I’ve been a strong proponent of user training and awareness and have recommended PhishMe on numerous occasions. However, we find that after training, many users are easily co-opted, yet again. What I like even more is how Inky Phish Fence is not simulation – it’s real-time security. It gives end-users and IT staff specific feedback on real email they’ve received. Lately, the most recent phishing attacks look no different to the human eye than legitimate messages. So, it’s time someone solved this problem.
This next wave of phishing attacks includes forgeries that are visually indistinguishable from the brands they are attempting to impersonate. Attackers are using domain names, URLs, and logo imagery that humans cannot differentiate from the real thing. An example is the recent attack using the domain bankofarnerica.com (note the letter M has been replaced by the visually similar RN sequence). This kind of differences so subtle that even trained cyber security experts have a hard time spotting it. The bottom line is: no amount of training can make users see something that isn’t there.
Uniquely, Inky Phish Fence anti-phishing engine performs content checks to identify these attacks. Phish Fence incorporates over two dozen content checks based on heuristics and AI, and represents the next generation phishing protection, built to address this new wave of attacks. Inky Phish Fence uses machine learning models to look at each email – the text and imagery – as a human would, to identify brand impersonation. No other solution does this, and without this protection you remain exposed to email-based phishing attacks. Finally, Inky Phish Fence both protects and educates users. Gateway solutions simply quarantine mail that fails their checks, leaving users confused about what happened. Inky Phish Fence gives users feedback they can understand about exactly what seems suspicious.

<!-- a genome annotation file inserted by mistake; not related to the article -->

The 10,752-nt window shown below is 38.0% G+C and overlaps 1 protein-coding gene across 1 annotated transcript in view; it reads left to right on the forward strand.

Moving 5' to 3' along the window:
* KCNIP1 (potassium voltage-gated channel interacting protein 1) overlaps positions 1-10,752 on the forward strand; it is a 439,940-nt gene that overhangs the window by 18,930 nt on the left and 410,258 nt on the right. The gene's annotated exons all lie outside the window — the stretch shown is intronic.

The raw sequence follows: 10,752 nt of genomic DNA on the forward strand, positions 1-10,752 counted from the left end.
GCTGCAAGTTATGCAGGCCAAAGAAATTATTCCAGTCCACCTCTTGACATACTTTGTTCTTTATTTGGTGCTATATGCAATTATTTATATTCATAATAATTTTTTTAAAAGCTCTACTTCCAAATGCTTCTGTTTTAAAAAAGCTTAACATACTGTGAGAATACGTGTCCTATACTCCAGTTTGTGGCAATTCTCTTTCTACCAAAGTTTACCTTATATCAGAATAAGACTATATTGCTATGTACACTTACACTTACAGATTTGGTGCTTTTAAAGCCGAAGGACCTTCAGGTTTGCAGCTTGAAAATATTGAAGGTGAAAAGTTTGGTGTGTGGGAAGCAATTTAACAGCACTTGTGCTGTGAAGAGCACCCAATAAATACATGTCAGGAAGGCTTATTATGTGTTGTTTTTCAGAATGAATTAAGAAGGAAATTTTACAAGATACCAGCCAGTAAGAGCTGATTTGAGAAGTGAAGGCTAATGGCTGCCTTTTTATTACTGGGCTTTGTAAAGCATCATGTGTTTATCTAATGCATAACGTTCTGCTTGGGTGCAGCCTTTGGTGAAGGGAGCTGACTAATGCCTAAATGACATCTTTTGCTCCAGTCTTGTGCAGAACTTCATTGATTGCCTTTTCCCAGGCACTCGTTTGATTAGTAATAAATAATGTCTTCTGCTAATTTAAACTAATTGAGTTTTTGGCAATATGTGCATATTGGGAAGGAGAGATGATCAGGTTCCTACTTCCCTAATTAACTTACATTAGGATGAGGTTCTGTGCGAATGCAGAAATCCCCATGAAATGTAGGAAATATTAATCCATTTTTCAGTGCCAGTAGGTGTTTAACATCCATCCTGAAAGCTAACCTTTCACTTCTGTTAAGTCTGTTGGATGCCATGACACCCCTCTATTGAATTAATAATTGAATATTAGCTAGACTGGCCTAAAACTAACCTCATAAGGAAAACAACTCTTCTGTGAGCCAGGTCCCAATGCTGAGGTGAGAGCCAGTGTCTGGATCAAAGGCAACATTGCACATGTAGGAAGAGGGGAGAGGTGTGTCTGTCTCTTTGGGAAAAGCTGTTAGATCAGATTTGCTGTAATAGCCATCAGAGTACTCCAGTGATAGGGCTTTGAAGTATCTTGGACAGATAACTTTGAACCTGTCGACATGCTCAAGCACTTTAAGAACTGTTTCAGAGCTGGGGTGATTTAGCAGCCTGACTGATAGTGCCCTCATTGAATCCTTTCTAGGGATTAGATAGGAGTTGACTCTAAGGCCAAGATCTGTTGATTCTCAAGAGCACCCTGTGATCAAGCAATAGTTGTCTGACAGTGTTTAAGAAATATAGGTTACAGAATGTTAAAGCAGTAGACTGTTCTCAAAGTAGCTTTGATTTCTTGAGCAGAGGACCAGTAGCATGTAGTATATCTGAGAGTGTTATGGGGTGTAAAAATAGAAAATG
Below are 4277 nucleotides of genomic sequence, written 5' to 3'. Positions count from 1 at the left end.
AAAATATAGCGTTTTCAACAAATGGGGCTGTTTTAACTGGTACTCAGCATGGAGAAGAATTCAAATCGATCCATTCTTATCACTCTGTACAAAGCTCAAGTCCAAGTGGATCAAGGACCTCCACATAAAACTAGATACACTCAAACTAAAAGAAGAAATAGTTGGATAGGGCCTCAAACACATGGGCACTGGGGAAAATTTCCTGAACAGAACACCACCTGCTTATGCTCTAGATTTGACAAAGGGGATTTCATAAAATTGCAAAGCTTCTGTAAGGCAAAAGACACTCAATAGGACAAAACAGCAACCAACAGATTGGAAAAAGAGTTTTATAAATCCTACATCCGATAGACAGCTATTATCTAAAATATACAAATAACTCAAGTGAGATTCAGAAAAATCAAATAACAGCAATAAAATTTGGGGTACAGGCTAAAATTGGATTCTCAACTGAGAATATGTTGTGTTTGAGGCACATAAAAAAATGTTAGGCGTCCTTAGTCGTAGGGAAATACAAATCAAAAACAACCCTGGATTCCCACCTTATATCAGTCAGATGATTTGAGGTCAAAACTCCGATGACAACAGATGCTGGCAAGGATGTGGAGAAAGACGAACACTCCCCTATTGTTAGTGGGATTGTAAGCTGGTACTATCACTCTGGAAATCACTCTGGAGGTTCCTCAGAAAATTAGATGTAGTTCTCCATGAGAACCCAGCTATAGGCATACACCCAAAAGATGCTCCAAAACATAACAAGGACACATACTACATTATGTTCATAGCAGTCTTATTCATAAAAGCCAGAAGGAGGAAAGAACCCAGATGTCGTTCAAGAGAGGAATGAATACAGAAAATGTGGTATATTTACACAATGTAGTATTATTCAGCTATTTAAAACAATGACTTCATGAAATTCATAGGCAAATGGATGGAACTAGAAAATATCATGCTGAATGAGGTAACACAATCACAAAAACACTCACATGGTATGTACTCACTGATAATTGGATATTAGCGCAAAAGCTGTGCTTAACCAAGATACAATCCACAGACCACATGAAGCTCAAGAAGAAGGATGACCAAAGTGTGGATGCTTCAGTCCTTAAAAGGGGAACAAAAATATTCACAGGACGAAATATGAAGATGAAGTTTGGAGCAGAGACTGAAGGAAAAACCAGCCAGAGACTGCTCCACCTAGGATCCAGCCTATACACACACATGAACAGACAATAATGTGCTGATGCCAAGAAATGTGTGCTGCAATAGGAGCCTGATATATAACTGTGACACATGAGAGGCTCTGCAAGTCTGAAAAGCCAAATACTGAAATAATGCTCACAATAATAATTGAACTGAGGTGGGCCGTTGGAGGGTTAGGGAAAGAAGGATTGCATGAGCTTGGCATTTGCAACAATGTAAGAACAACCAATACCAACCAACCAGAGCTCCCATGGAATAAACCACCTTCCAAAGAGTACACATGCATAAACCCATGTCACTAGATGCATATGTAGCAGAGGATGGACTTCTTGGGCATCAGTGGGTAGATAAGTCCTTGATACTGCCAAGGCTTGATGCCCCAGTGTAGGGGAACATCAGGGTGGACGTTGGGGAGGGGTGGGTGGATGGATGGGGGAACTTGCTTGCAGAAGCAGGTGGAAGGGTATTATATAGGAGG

We’re pleased to announce that Inky makes our Editor’s Choice for Deap Sea Phishing as an InfoSec Innovators for 2018 because they have uniquely solved a huge problem way beyond the normal capabilities of any anti-phishing solution we’ve seen. Like most really cool startups, Inky® chose to spend a lot of time in stealth mode building out the technology. They setup shop at Rockville Maryland’s Innovation Hub at 155 Gibbs Street, Rockville, MD 20850. You can reach Dave and his team Toll Free at 1-833-727-INKY (4659) or via email at firstname.lastname@example.org and at https://inky.com.